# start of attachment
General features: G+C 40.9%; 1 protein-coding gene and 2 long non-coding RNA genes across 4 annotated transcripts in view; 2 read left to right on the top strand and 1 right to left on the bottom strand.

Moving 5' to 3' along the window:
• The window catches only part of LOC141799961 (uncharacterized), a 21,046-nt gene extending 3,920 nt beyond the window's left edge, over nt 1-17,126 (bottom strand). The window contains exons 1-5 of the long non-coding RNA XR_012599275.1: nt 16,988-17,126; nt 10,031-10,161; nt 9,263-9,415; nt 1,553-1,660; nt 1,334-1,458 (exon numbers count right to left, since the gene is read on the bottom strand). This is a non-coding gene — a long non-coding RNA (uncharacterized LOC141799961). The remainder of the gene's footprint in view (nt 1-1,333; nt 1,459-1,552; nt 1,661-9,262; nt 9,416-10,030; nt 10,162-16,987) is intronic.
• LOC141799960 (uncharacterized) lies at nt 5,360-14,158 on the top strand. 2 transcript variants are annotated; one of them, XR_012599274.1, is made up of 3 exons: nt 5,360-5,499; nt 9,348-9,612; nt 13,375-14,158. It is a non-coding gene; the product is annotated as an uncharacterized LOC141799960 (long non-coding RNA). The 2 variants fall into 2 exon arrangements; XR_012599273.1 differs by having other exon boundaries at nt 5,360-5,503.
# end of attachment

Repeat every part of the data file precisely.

General features: G+C 40.9%; 1 protein-coding gene and 2 long non-coding RNA genes across 4 annotated transcripts in view; 2 read left to right on the top strand and 1 right to left on the bottom strand.

Moving 5' to 3' along the window:
• The window catches only part of LOC141799961 (uncharacterized), a 21,046-nt gene extending 3,920 nt beyond the window's left edge, over nt 1-17,126 (bottom strand). The window contains exons 1-5 of the long non-coding RNA XR_012599275.1: nt 16,988-17,126; nt 10,031-10,161; nt 9,263-9,415; nt 1,553-1,660; nt 1,334-1,458 (exon numbers count right to left, since the gene is read on the bottom strand). This is a non-coding gene — a long non-coding RNA (uncharacterized LOC141799961). The remainder of the gene's footprint in view (nt 1-1,333; nt 1,459-1,552; nt 1,661-9,262; nt 9,416-10,030; nt 10,162-16,987) is intronic.
• LOC141799960 (uncharacterized) lies at nt 5,360-14,158 on the top strand. 2 transcript variants are annotated; one of them, XR_012599274.1, is made up of 3 exons: nt 5,360-5,499; nt 9,348-9,612; nt 13,375-14,158. It is a non-coding gene; the product is annotated as an uncharacterized LOC141799960 (long non-coding RNA). The 2 variants fall into 2 exon arrangements; XR_012599273.1 differs by having other exon boundaries at nt 5,360-5,503.